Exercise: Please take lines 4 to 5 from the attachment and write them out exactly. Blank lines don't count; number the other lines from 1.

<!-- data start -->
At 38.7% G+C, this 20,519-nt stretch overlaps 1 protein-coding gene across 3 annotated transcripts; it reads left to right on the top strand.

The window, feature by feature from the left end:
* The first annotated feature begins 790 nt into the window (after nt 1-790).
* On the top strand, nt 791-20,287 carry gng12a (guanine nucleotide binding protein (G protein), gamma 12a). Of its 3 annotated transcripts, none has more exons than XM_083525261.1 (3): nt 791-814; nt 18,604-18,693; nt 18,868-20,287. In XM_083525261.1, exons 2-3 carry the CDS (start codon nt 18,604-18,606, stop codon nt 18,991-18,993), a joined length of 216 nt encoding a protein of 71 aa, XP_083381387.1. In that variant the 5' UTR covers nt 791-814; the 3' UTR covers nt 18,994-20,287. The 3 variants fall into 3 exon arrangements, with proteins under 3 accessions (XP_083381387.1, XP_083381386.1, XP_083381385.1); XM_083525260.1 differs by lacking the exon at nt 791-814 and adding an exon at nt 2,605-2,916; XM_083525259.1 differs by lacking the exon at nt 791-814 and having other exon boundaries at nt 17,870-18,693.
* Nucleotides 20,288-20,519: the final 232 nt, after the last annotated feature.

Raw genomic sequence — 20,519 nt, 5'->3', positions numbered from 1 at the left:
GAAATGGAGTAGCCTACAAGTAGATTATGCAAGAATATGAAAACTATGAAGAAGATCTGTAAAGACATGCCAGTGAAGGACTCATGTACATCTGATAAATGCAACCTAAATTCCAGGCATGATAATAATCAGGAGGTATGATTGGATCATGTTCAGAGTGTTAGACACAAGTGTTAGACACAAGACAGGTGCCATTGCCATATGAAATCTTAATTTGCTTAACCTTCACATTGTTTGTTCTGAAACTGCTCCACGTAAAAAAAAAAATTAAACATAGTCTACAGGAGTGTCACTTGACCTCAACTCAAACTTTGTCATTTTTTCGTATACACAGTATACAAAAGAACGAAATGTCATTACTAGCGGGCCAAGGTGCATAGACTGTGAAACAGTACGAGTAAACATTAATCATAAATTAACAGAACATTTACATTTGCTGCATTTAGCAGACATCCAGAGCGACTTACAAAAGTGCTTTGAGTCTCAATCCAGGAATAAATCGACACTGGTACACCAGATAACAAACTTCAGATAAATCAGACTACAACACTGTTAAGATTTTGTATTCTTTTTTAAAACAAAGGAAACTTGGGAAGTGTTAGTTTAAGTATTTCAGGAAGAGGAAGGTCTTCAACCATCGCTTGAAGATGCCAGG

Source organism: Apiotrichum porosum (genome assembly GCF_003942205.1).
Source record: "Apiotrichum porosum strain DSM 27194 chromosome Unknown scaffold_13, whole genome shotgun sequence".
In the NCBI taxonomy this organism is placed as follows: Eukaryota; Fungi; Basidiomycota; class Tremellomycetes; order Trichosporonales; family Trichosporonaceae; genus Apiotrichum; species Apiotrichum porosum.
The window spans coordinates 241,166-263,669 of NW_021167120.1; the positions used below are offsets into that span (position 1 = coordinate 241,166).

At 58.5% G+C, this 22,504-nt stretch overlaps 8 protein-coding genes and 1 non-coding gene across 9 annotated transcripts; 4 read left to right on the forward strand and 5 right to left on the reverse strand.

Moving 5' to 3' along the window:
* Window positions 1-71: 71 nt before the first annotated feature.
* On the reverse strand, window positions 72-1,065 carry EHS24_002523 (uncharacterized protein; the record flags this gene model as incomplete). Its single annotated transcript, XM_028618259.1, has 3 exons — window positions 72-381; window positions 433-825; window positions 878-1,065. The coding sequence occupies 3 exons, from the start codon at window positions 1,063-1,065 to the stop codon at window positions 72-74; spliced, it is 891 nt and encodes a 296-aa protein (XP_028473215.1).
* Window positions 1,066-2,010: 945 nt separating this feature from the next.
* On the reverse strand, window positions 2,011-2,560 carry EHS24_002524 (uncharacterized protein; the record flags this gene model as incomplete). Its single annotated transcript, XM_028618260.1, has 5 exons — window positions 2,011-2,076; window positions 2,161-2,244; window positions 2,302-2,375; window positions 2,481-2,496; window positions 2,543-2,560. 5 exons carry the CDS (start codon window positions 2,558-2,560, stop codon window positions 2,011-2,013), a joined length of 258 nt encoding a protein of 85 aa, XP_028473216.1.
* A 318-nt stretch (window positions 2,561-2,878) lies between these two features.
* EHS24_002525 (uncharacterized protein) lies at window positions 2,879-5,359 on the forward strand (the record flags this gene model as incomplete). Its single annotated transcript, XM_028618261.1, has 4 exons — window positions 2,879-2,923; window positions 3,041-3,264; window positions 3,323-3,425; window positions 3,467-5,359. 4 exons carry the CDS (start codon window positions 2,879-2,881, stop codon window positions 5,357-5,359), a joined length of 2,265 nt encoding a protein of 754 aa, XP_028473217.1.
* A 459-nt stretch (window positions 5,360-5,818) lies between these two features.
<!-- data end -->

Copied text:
* On the top strand, nt 791-20,287 carry gng12a (guanine nucleotide binding protein (G protein), gamma 12a). Of its 3 annotated transcripts, none has more exons than XM_083525261.1 (3): nt 791-814; nt 18,604-18,693; nt 18,868-20,287. In XM_083525261.1, exons 2-3 carry the CDS (start codon nt 18,604-18,606, stop codon nt 18,991-18,993), a joined length of 216 nt encoding a protein of 71 aa, XP_083381387.1. In that variant the 5' UTR covers nt 791-814; the 3' UTR covers nt 18,994-20,287. The 3 variants fall into 3 exon arrangements, with proteins under 3 accessions (XP_083381387.1, XP_083381386.1, XP_083381385.1); XM_083525260.1 differs by lacking the exon at nt 791-814 and adding an exon at nt 2,605-2,916; XM_083525259.1 differs by lacking the exon at nt 791-814 and having other exon boundaries at nt 17,870-18,693.
* Nucleotides 20,288-20,519: the final 232 nt, after the last annotated feature.